• Health-related aspects: Problems with concentration; Emotional issues such as anxiety that the person may not be able to perform duty well.
  • Stigma: Stigmatization makes it hard to deal with at the workplace. Lack of understanding by the employers, managers or colleagues led to discrimination and conflicts at workplace.

And the factors which Positively impacted the Work-Life:

  • Work-related aspects:
    • Having a standard salary,
    • Employment status (permanent contract/stable position),
    • Flexible work schedule or regular working hours, breaks and working patterns enabled structured daily routine,
    • Short commute time,
    • Job autonomy/diverse job role.
  • Person-related aspects: Thoughts, beliefs and motivation were important for coping with a chronic condition (being creative, being calm, positive thinking, self-discipline
  • Interpersonal relationships: Relationships with colleagues and supervisors play an important role in the integration in the workplace.

Interventions[edit | edit source]

Facilitators and Barriers in the Implementation of Interventions[edit | edit source]

Facilitators in the implementation of interventions facilitating work participation of employees with chronic health problems[2]

  • Employer’s motivation to foster work participation
  • Information available on best practices
  • Funding
  • Designating the responsibility for designing support practices to a certain quarter at the workplace
  • Finding flexible solutions for performing work tasks
  • Educating managers and teams
  • Culture of openness
  • Respect and trust in employees and their work ethic
  • Involving employees in planning work adaptations
  • Employees stating their needs clearly

Barriers in the implementation of interventions facilitating work participation of employees with chronic health problems[2]:

  • Lack of motivation among managers
  • Lack of knowledge among managers on
    • employees having health problems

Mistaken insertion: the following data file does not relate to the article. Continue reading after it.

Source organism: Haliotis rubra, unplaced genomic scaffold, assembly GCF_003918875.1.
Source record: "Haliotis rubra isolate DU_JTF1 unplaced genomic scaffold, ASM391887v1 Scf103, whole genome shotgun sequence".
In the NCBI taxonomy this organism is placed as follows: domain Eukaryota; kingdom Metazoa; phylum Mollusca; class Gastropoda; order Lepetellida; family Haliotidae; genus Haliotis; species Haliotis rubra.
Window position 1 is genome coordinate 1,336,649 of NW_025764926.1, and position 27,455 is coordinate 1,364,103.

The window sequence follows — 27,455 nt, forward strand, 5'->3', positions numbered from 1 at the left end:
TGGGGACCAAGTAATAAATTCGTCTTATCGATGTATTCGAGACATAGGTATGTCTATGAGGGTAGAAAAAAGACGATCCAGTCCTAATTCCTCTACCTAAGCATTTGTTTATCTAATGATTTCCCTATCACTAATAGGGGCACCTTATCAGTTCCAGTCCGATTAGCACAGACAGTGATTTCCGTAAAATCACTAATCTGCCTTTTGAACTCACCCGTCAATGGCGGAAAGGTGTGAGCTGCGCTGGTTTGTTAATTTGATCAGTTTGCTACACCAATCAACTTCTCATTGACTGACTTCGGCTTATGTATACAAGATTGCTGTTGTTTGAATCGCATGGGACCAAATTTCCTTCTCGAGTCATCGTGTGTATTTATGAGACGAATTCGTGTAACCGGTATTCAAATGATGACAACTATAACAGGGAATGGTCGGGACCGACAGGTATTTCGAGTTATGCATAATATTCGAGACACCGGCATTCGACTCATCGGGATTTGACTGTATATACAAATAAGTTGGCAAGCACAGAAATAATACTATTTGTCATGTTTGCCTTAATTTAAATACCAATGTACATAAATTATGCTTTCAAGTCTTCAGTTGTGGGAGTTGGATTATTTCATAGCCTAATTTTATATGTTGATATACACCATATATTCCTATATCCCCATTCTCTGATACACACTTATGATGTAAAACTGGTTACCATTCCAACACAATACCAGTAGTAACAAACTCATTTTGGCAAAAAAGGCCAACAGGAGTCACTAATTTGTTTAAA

• the capability of individuals with chronic health problems to continue working
    • to what extent workplace can intervene in employees’ health concerns
  • Lack of funding and resources
  • Lack of communication within work community
    • Prejudice and stigma associated with health problem
    • Employees fear sharing their health problems
  • Supporting RTW/work participation difficult if disease is not detected or treated early on

Strategies for Integration and Reintegration at Work[edit | edit source]

The problems and challenges faced by people with chronic diseases should be considered when drafting legislation and company regulations that to help formulate innovative and person-centered responses to effectively manage the workforce and ensure employee wellbeing while ensuring continued employer productivity.[2] Implementing initiatives promoting social inclusion depend on the employers, human resources managers, set of legislative and political rules. Investing in healthcare and welfare policies is necessary to ensure the long-term viability of social security systems for the working-age population[2].

Policies[edit | edit source]

Effective management policies and supportive legislation are necessary to support chronically ill workers and help them return to work. Many countries have a "quota system" that allocates a percentage of jobs to people with chronic diseases to help employees retain their jobs if they develop an illness while employed. At certain places, the private sector providers like NGOs and communities help people with decreased ability to reintegrate into workforce.[2] There should be a smooth co-ordination and active co-operation between the health system (treating people and managing their condition through medical rehabilitation), the benefit system (providing income support when needed) and the national employment system (helping those with sufficient remaining work capacity to find a job) would improve employment outcomes for the people with health problems[2].